New language features, a robust IR-based JVM compiler runtime, consistency enhancements, and evolutionary updates, including stabilizing experimental features and deprecating outdated aspects, are all included in Kotlin 1.5.0.
Here is an overview of the new features of the latest Kotlin version 1.5.0
- JVM records, sealed interfaces, and inline classes are all stable language features.
- Improvements to the standard and reference libraries, including stable unsigned integer types and java.nio.file extensions.
- Improvements to the Route, String, Char, and Duration APIs.
- Enhancements to Kotlin/JVM, like a new default JVM IR compiler.
- Improvements to Kotlin/Native, including quicker debug compilation for Linux and iOS apps.
- Improvements to Kotlin/JS, such as the relocation of more JS libraries to the current Kotlin/JS IR compiler.
Kotlin 1.5.0 introduces stable iterations of the latest language features introduced in 1.4.30 as previews:
- Support for JVM records.
- Improvements to enclosed interfaces and sealed classes.
- Groups that run in real time.
This blog post and the accompanying Kotlin documentation pages have detailed explanations of these functions.
JVM records support
Since Java is rapidly changing, it’s important to keep Kotlin compatible with it. Support for one of the team’s newest features, record classes, has been added.
Bidirectional interoperability is included in Kotlin’s help for JVM records:
- Java record classes can be used in Kotlin code much as regular classes of properties.
- Make a Kotlin class a data class and annotate it with the @JvmRecord annotation to use it as a document in Java code.
The sealed modifier can now be applied to Kotlin interfaces in the same manner as it can be applied to groups. At compile time, all implementations of a sealed interface are known.
Additionally, since a class can explicitly inherit more than one sealed interface, sealed interfaces allow for more versatile restricted class hierarchies.
Package-wide sealed class hierarchies
Subclasses of sealed classes can now be found in all files of the same compilation unit and kit. Both subclasses used to be in the same file previously.
Direct subclasses may be top-level or embedded within other named classes, named interfaces, or objects.
A sealed class’s subclasses must have a properly qualified name; they cannot be local or anonymous properties.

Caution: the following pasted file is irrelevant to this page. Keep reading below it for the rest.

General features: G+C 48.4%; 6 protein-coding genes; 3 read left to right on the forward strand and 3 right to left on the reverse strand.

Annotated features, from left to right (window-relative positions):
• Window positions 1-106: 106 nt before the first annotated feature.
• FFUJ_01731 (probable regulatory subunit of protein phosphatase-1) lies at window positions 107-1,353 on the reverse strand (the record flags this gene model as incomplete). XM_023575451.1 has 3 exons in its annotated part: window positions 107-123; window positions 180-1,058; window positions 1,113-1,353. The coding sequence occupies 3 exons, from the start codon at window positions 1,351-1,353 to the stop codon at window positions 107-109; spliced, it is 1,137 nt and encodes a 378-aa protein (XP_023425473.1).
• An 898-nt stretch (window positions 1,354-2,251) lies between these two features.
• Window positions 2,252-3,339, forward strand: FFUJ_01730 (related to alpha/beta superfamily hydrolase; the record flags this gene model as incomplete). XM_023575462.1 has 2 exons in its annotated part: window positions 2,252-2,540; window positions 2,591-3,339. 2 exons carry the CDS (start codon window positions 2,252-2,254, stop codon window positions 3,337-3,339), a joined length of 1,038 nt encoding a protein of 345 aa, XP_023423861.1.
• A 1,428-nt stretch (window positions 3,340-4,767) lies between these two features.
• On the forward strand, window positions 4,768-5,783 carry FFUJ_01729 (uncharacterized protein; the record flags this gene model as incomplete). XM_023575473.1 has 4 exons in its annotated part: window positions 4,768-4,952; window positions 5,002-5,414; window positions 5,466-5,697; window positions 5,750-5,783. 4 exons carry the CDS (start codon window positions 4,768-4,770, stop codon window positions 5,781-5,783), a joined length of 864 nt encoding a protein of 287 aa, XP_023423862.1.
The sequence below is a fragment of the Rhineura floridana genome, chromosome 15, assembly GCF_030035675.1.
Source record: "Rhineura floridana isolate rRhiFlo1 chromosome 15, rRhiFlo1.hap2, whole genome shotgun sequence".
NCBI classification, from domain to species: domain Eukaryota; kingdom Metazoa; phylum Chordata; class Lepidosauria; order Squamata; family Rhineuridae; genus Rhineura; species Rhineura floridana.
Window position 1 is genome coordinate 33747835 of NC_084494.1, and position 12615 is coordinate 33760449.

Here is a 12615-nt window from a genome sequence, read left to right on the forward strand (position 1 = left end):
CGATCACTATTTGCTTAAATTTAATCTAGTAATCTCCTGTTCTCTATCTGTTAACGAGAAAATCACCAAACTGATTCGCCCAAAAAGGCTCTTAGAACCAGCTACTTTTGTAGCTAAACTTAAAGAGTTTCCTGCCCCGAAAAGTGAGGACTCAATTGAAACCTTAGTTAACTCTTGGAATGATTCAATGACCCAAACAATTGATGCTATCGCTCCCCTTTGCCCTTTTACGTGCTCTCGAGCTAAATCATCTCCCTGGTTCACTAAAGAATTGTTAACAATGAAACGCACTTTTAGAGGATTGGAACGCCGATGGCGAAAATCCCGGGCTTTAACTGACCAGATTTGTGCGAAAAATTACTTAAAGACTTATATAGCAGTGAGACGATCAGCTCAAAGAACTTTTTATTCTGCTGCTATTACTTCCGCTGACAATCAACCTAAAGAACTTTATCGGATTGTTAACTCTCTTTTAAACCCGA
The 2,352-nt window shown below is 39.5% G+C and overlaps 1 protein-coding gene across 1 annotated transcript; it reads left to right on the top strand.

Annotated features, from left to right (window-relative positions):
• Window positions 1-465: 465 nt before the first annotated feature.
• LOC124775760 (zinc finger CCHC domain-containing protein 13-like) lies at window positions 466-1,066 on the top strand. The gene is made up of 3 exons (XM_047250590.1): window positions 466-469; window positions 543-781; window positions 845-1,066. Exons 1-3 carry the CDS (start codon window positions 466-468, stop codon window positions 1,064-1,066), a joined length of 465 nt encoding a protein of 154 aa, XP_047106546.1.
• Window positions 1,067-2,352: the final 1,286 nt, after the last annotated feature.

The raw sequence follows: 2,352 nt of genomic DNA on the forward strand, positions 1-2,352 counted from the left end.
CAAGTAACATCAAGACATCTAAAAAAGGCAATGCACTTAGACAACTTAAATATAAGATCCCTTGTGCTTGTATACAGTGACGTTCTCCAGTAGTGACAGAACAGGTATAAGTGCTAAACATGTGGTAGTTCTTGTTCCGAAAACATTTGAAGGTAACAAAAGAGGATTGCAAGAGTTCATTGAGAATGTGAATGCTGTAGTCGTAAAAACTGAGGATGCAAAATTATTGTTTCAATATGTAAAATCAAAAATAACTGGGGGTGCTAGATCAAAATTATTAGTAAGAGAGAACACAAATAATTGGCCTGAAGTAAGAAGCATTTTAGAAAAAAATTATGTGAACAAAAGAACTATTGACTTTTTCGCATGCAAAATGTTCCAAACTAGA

Value-based classes that only contain values are referred to as inline classes. You may use them to wrap a value of a certain kind without incurring the overhead associated with memory allocations.
With a warning, the inline modifier is now deprecated.
Kotlin 1.5.0 brings:
- The new JVM IR compiler, which was first announced in Kotlin 1.4.0, has been made Stable and default. In the blog post and the docs, you will learn more about the latest compiler.
- SAM adapters and lambdas are compiled into dynamic invocations (invokedynamic), which take advantage of the new JVM features. It’s an experiment to compile simple Kotlin lambdas.
- 1.8 is the new default JVM target. The 1.6 target is no longer supported.
- Improved Java style nullability knowledge handling.
- @JvmDefault and old Xjvm-default modes are deprecated.
Kotlin 1.5.0 provides:
Compiler caches are supported in debug mode for the linuxX64 and iosArm64 targets. Except for the first one, most debug compilations run much smoother when compiler caches are available. On the test programmes, measurements revealed a 200 percent improvement in speed.
To prevent problems that could lead to programme failures, the built-in memory leak checker has been disabled. If you need a memory leak, learn how to activate the memory leak checker.
The new Kotlin/JS IR compiler gets promoted to Beta by Kotlin/JS. KVision, fritz2, doodle, and other well-known frameworks and libraries are also available for the IR compiler.
If you’re a library creator, you can use the backwards compatibility feature to migrate your library to these.
Another enhancement is the use of webpack 5 instead of webpack 4 to build JS packages.
Here’s a rundown of the top goals and places where the Kotlin team is putting the most effort:
Quick turnaround: reducing the time it takes to modify, monitor, and debug.
A rewrite of the Kotlin compiler that prioritises speed, parallelism, and unification. They’ll still focus on pluggability later.
Improve the reliability and efficiency of the Kotlin IDE by making it faster and smoother.
Expanding support for server-side use cases through the Kotlin ecosystem with Kotlin for JVM server-side development.
Improve the user interface and feature set for exchanging code on mobile devices with Kotlin Multiplatform Mobile.
You can check out the new Kotlin features in the Kotlin Early Access Preview (EAP) before they publish.
Before any function (1.x) and gradual (1.x.y) version, they send out a few Milestone (M) builds.
YouTrack is a bug tracker where you can fix bugs. It’s very likely that they’ll be able to patch them before the actual update, so you won’t have to wait for the next Kotlin release to get your problems fixed.
You will help us make Kotlin easier for everyone in the growing Kotlin community by engaging in the Early Access Preview and reporting bugs.
They appreciate your help a lot.
You are invited to contact the #eap channel in Kotlin Slack if you have any concerns or want to engage in discussions. You will also get updates about new EAP builds in this channel.
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